Okinawans stand in front of The White House to demand “No Base to Henoko”

Okinawans stand in front of The White House to demand “No Base to Henoko”

On June 1 in front of the White House in Washington D.C., Noriko Heller (front left), Rachel Clerk (front right), and many other supporters demonstrated their opposition to the Henoko relocation plan.

June 3, 2015 Ryukyu Shimpo Ryota Shimabukuro reports from Washington D.C.

On June 1, Okinawans living in the U.S. gathered in front of the White House and showed their objection to new military base construction in Henoko. The demonstration was timed to coincide with Governor Onaga’s visit to Washington D.C, where he requested a review of the Henoko relocation plan. Protestors held a banner, which read “protect the ocean”, attracting the attention of onlookers. Some passersby expressed their sympathy and held the banner with the Okinawans, while others offered future cooperation.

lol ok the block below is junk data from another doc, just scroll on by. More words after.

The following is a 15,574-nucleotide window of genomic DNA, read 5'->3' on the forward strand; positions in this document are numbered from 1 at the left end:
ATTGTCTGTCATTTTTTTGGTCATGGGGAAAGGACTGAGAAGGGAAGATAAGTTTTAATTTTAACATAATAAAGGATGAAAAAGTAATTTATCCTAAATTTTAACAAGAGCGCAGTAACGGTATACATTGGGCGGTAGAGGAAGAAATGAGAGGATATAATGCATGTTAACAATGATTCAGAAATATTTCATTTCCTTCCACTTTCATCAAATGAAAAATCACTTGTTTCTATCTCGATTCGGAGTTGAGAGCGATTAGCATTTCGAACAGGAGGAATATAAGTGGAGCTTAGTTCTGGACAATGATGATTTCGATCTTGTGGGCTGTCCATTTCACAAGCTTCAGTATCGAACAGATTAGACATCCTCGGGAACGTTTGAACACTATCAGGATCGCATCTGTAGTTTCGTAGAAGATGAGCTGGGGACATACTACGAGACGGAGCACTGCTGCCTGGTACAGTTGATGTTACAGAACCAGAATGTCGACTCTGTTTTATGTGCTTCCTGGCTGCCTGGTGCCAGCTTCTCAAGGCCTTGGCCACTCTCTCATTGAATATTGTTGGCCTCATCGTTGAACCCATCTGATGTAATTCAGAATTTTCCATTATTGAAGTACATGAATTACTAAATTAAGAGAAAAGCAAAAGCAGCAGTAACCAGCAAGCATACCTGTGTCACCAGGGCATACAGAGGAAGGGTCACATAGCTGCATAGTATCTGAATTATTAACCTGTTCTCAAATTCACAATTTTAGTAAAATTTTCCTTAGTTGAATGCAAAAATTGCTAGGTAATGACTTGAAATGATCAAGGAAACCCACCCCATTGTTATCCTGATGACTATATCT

The demonstration, named an “Okinawa Peace Appeal in Washington D.C.”, was arranged by Noriko Heller, who is originally from Nakijin and lives in New Jersey, Rachel Clerk who is from New Jersey and assisted Mayor Inamine as an interpreter, and Yoshiharu Higa who is based in New York.

From June 1-June 3, they demonstrated every day from 11 am to 3 pm. The organizers also asked citizens’ groups and people who are interested in Okinawan issues to participate in the demonstration. Professor Emeritus at Brown University, Steve Rabson, who is one of the international intellectuals supporting Okinawa’s struggle to oppose the Henoko landfill attended the demonstration.

Paul Ceaser, a citizen who was visiting Washington D.C. from Vermont, stopped and listened to Ms. Heller and Ms. Clerk. He said, “The U.S. military occupies many places in the world and destroys the environment. Military funding should be used for welfare instead. A senator from my state will enter the presidential election next year. I would like to appeal to him on this issue.” Then he joined the protestors and held the banner with them.

(English translation by T&CT and Megumi Chibana)

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